The mounting of the upright arms to a single pivotable column allows the frame constituted by the arms and the various body supports to pivot as a whole with the body of the patient.
The knee support is preferably forward of the column, the arms extending rearwardly from the knee support, upwardly at a rearward spacing from the column and forwardly above the buttock support beyond the column axis to the chest support, the knee support including a cross-piece to which the arms are secured, the arms extending therefrom downwardly and then upwardly, an upper part of the column extending forwardly to join the knee support.
Preferably the knee support provides limited pivotal adjustment of the arms about a vertical axes. Means are preferably provided for maintaining the planar disposition of the arms during pivotal adjustment of the knee support.
In order to accommodate patients of different sizes who may often be partly deformed, numerous adjustments can preferably be made to various parts of the frame. Thus a telescopic section is preferably included in each arm so that the overall height of the frame can be adjusted. The height of the column itself can be adjusted also in the preferred case and the connection between the arms and the chest support is preferably slidably adjustable in a lateral direction, so that the spacing between the arms can be adjusted. The vertical angle of the chest support is preferably adjustable. The forward and rearward attitude of the upper part of the frame with respect to the column can preferably be adjusted by a rotatable mounting of the cross-piece to the column.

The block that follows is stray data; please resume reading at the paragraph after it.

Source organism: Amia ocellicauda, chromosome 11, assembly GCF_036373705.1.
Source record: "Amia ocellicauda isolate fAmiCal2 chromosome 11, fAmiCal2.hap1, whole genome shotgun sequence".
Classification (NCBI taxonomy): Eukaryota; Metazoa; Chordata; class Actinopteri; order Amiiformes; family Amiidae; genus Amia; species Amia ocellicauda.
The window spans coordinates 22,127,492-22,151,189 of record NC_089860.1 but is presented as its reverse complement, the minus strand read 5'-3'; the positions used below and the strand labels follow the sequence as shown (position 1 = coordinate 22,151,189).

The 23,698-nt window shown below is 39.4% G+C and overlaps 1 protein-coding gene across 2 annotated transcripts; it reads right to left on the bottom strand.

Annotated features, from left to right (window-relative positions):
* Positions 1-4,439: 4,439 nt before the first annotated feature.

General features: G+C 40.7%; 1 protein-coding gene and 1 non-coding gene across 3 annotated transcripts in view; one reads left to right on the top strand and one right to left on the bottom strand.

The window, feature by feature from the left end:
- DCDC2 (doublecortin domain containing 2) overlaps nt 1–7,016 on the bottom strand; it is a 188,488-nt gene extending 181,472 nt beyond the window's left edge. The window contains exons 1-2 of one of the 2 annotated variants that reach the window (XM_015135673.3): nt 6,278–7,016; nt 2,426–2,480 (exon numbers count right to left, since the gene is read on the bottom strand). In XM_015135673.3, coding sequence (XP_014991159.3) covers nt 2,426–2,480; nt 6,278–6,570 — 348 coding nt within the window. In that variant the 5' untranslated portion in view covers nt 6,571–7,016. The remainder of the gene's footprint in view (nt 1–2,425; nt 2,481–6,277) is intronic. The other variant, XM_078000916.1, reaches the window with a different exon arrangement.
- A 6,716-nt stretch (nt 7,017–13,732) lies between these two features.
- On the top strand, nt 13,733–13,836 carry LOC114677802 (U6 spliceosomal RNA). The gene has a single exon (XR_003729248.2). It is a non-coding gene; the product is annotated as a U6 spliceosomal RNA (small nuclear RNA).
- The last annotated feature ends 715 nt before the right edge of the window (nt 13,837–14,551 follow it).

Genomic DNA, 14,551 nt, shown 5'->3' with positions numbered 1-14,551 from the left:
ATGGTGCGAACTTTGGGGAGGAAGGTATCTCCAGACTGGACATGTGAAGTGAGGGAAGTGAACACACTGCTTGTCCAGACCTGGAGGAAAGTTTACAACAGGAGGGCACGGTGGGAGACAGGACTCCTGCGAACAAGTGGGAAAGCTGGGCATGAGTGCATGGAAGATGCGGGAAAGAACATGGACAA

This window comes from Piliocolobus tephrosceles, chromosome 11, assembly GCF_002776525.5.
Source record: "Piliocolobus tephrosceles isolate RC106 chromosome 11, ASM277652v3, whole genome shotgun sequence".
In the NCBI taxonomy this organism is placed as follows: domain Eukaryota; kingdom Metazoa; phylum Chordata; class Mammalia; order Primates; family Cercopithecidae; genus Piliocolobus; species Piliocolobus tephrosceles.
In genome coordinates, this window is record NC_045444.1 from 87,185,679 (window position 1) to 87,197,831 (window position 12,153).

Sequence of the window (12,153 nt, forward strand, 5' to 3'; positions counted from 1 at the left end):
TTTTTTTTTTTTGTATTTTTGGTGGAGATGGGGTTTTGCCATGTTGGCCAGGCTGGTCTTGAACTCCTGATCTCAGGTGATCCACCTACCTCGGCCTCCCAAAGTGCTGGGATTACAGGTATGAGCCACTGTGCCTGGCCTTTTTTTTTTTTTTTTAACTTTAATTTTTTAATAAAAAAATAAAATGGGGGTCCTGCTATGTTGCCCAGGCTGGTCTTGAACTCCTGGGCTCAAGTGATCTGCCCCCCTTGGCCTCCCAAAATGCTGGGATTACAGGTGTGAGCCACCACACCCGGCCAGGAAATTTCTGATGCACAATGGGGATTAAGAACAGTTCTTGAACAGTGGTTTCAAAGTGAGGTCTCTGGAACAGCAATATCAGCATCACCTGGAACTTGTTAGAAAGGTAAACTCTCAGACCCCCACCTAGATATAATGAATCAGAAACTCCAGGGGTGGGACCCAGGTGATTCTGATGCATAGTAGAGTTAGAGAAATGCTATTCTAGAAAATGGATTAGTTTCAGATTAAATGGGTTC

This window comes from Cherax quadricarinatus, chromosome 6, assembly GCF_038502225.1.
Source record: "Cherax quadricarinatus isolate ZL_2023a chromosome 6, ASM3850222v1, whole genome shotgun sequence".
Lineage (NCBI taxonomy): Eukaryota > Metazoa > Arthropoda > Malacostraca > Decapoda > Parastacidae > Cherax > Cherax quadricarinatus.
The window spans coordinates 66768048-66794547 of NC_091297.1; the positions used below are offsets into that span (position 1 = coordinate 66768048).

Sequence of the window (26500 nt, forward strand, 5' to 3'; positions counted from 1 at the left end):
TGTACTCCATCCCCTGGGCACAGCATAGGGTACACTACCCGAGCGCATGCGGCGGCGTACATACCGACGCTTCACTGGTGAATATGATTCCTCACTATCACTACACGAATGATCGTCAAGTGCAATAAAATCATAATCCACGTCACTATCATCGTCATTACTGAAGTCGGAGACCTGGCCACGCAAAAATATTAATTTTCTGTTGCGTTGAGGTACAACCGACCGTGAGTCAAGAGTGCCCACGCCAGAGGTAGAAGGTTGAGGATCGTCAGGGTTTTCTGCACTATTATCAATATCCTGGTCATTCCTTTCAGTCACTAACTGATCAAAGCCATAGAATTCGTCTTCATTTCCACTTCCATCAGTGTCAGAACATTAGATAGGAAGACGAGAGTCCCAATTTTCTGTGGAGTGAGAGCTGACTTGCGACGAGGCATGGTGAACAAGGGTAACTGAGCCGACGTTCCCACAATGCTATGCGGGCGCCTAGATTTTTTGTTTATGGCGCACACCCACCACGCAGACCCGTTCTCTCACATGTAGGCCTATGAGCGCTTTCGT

The platform is preferably mounted on castors with provision for locking the castors against movement e.g. by raising and lowering supports around the castors, relatively to the castors and the remainder of the platform.
Means are preferably provided for adjusting the degree of resiliency in the mounting of the column to the platform. In the preferred case the resilient means include respective lateral and front/rear articulations each converting pivotal movement of the column to horizontal piston movements, the piston movements being restrained by an adjustable resilient restraint which may be provided by a series of compressible blocks of elastomeric material such as rubber.
To allow sufficient comfort at the knee region, the knee support may include a pair of knee rests, each comprising a flexible preferably stretchable, tube e.g. of rubber which may be shaped by attachment to a shaped former such as a strip of metal. Preferably the tubes are filled with a fluid or gel which can be slightly displaced by the pressure of the knee. Some limited rotary movement of the tube section can also be provided.